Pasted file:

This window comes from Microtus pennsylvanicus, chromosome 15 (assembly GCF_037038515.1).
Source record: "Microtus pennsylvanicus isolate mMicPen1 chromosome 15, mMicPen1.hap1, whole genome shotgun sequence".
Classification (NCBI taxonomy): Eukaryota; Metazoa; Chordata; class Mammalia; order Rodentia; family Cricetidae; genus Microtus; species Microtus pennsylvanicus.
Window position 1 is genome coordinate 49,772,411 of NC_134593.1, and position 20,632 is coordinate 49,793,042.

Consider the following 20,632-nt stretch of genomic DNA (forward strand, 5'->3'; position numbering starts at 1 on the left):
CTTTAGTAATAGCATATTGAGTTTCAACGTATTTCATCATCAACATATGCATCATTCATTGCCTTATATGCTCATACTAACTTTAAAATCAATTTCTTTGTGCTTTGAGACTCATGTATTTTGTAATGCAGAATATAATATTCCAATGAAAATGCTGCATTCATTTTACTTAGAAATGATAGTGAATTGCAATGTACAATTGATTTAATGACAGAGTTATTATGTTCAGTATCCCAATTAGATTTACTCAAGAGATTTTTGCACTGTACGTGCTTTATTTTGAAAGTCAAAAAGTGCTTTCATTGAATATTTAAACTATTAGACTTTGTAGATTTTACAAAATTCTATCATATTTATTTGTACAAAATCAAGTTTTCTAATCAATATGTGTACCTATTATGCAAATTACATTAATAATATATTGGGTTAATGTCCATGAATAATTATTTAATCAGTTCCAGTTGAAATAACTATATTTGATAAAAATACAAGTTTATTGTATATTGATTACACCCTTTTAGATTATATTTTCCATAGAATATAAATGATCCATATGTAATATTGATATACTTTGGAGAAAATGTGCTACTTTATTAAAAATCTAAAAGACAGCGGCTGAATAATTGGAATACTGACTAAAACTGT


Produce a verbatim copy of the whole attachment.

This window comes from Microtus pennsylvanicus, chromosome 15 (assembly GCF_037038515.1).
Source record: "Microtus pennsylvanicus isolate mMicPen1 chromosome 15, mMicPen1.hap1, whole genome shotgun sequence".
Classification (NCBI taxonomy): Eukaryota; Metazoa; Chordata; class Mammalia; order Rodentia; family Cricetidae; genus Microtus; species Microtus pennsylvanicus.
Window position 1 is genome coordinate 49,772,411 of NC_134593.1, and position 20,632 is coordinate 49,793,042.

Consider the following 20,632-nt stretch of genomic DNA (forward strand, 5'->3'; position numbering starts at 1 on the left):
CTTTAGTAATAGCATATTGAGTTTCAACGTATTTCATCATCAACATATGCATCATTCATTGCCTTATATGCTCATACTAACTTTAAAATCAATTTCTTTGTGCTTTGAGACTCATGTATTTTGTAATGCAGAATATAATATTCCAATGAAAATGCTGCATTCATTTTACTTAGAAATGATAGTGAATTGCAATGTACAATTGATTTAATGACAGAGTTATTATGTTCAGTATCCCAATTAGATTTACTCAAGAGATTTTTGCACTGTACGTGCTTTATTTTGAAAGTCAAAAAGTGCTTTCATTGAATATTTAAACTATTAGACTTTGTAGATTTTACAAAATTCTATCATATTTATTTGTACAAAATCAAGTTTTCTAATCAATATGTGTACCTATTATGCAAATTACATTAATAATATATTGGGTTAATGTCCATGAATAATTATTTAATCAGTTCCAGTTGAAATAACTATATTTGATAAAAATACAAGTTTATTGTATATTGATTACACCCTTTTAGATTATATTTTCCATAGAATATAAATGATCCATATGTAATATTGATATACTTTGGAGAAAATGTGCTACTTTATTAAAAATCTAAAAGACAGCGGCTGAATAATTGGAATACTGACTAAAACTGT